Balancers are effectively all of the Democrats and Republicans who don’t hate government, don’t hate markets, think both are necessary and yet recognize that both are flawed (essentially Obama, the Clintons, Schumer, McCain, the Bush family, Bloomberg). Sometimes you need more government to solve a problem (more regulations, more mandates, higher taxes, more bureaucracy) and sometimes you’re better off stepping back and leaving it to the market. There’s no perfect balance.
Currently, the ability of the Balancers to shift their views and votes towards the market or towards government is limited by the needs of their donors and party leaders (think teachers unions who want Democrats to oppose any real change in public education or banks who want Republicans to handcuff regulators like the CFPB or SEC). Add that to every politician’s fear of having to find a job in the real world and almost nothing meaningful can ever happen.
If we had three parties organized by true ideology, voters would have far more honest choices at the ballot box (the descriptions above are streamlined for simplicity and even within each camp, there are differing views, philosophies and approaches). We would have a governance structure that allowed both sides to make their true ideological case on any given issue. For example, instead of the health care mess being debated right now, the debate would be over a true single payer system versus a true deregulated market where people can procure health care in a variety of different ways. Those in the middle would tilt the balance towards either more government or more individualism. We would be able to fashion solutions that weren’t just compromises designed to keep fragile coalitions together. Special interests would lessen their death grip on the process. They wouldn’t be able to coerce balancers into making stupid policy decisions because they fear a tough re-election. And because we would take party labels out of the process, we’d end up finding more areas of commonality than we now allow ourselves to admit.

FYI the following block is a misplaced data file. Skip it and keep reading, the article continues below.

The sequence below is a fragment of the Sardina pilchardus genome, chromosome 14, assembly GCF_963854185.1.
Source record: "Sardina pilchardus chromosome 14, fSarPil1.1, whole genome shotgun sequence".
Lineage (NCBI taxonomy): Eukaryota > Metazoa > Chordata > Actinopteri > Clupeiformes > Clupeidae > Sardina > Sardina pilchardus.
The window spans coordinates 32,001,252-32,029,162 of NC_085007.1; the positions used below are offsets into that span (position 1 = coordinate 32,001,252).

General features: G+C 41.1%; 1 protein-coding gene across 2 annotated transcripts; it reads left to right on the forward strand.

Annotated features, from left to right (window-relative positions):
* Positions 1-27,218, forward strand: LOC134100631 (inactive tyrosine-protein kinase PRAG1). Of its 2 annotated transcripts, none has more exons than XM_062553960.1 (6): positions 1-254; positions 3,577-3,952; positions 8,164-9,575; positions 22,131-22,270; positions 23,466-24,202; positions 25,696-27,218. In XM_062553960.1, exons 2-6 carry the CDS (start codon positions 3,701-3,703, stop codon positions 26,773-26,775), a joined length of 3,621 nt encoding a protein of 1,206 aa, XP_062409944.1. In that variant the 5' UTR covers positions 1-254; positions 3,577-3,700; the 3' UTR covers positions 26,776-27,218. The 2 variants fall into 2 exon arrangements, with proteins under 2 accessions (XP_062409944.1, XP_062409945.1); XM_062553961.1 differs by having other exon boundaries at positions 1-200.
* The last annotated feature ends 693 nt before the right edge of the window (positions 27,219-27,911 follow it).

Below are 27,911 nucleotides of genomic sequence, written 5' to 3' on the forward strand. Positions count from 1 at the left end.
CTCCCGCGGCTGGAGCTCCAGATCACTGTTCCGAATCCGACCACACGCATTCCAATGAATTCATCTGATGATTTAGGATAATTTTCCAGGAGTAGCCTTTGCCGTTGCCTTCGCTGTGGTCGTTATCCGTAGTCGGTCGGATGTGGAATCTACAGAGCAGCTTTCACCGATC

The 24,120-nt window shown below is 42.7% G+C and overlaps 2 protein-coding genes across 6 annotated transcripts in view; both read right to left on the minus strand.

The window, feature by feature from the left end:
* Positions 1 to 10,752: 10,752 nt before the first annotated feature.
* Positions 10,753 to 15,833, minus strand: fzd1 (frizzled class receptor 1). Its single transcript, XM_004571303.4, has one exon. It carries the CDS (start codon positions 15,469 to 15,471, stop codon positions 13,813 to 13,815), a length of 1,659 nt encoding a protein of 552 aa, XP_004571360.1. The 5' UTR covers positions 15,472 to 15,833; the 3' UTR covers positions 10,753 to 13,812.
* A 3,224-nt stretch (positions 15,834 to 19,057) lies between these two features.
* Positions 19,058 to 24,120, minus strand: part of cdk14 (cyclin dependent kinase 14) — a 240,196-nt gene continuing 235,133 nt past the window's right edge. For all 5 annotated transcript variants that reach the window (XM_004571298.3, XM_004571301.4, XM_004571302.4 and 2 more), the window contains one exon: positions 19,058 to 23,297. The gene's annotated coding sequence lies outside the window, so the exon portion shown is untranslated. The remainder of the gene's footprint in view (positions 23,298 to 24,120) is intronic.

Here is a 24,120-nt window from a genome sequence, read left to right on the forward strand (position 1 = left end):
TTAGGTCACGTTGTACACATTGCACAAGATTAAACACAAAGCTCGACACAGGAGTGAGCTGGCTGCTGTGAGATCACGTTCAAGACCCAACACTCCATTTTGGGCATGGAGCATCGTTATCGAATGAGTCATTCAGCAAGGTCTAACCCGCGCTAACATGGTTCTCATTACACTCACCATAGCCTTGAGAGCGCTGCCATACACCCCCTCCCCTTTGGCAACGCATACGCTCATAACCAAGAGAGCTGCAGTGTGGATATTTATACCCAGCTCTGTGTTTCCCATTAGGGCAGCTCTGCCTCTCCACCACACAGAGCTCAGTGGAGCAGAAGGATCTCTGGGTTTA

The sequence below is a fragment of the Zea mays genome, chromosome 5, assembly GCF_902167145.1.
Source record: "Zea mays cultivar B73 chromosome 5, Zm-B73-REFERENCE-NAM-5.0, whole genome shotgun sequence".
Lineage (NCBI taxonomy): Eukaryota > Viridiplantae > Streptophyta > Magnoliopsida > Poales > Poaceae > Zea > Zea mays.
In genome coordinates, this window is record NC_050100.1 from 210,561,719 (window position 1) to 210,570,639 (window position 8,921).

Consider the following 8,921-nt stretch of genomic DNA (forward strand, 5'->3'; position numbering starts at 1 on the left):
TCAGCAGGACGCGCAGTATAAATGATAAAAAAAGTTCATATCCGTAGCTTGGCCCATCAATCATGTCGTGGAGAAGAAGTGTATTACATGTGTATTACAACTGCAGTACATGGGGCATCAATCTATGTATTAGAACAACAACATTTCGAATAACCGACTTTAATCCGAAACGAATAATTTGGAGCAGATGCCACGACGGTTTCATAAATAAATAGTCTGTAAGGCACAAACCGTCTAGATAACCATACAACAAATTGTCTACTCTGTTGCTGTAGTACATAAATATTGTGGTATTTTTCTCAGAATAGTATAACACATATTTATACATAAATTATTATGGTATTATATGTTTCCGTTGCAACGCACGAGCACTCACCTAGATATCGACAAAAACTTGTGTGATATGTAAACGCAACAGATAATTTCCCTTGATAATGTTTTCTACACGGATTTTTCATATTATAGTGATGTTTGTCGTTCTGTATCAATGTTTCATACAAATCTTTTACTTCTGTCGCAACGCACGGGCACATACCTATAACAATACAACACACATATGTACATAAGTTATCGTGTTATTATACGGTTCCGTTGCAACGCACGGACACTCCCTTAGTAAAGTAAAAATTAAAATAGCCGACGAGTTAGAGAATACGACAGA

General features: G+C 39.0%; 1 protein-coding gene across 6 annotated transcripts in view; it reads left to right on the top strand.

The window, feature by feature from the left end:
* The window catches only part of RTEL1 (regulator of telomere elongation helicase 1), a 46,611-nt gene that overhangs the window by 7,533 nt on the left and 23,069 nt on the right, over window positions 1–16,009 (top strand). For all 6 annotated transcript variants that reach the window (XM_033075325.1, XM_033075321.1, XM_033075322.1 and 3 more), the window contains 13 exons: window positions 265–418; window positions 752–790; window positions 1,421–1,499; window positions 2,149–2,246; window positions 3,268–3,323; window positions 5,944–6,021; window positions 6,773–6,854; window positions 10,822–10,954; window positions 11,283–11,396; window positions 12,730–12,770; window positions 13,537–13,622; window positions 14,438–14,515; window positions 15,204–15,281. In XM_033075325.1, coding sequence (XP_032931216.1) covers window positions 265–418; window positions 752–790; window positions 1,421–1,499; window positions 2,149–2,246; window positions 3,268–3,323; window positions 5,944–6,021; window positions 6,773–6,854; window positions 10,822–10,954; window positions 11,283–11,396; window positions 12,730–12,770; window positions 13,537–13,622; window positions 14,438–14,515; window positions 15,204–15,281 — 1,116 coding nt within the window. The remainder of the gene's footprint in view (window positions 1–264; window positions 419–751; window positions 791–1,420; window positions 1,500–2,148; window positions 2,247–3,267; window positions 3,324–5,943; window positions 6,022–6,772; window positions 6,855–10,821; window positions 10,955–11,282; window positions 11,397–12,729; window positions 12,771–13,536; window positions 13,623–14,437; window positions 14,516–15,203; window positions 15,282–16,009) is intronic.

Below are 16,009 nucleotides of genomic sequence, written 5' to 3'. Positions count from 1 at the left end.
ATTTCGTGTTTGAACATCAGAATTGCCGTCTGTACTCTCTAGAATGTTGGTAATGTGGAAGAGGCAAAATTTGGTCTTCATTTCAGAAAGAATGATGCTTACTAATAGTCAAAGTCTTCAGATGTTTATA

We have a country with tremendous inherent advantages, but any clear-eyed, sober look at the status quo tells you that absent serious change, we’re on a path of inexorable decline. That same clear-eyed look at our current system of governance tells you that with two parties who can’t define what they believe in (because they stand mainly for staying in office), we’re never going to solve our problems in a meaningful way.
We can exhaust ourselves to death by pointing fingers, placing blame and competing to see who can be the most outraged. Or we can recognize that the system we have doesn’t work and there’s no single, transformative leader who can change it. In other words, if we want to be more than just the highlight of the second millennia, we need to acknowledge who we are, what we have, what isn’t working and address it honestly—even at the cost of our own power or influence. Otherwise, tonight’s fireworks and orchestras make us little more than a modern day Nero with better pyrotechnics and a crisper sound system. And that doesn’t merit much celebration at all.
Bradley Tusk is the founder and CEO of Tusk Holdings, the parent company of Tusk Strategies, Tusk Ventures, Kronos Archives, the Ivory Gaming Group and Tusk Montgomery Philanthropies. In 2009 he served as Mike Bloomberg’s campaign manager, guiding Mayor Bloomberg to a third term.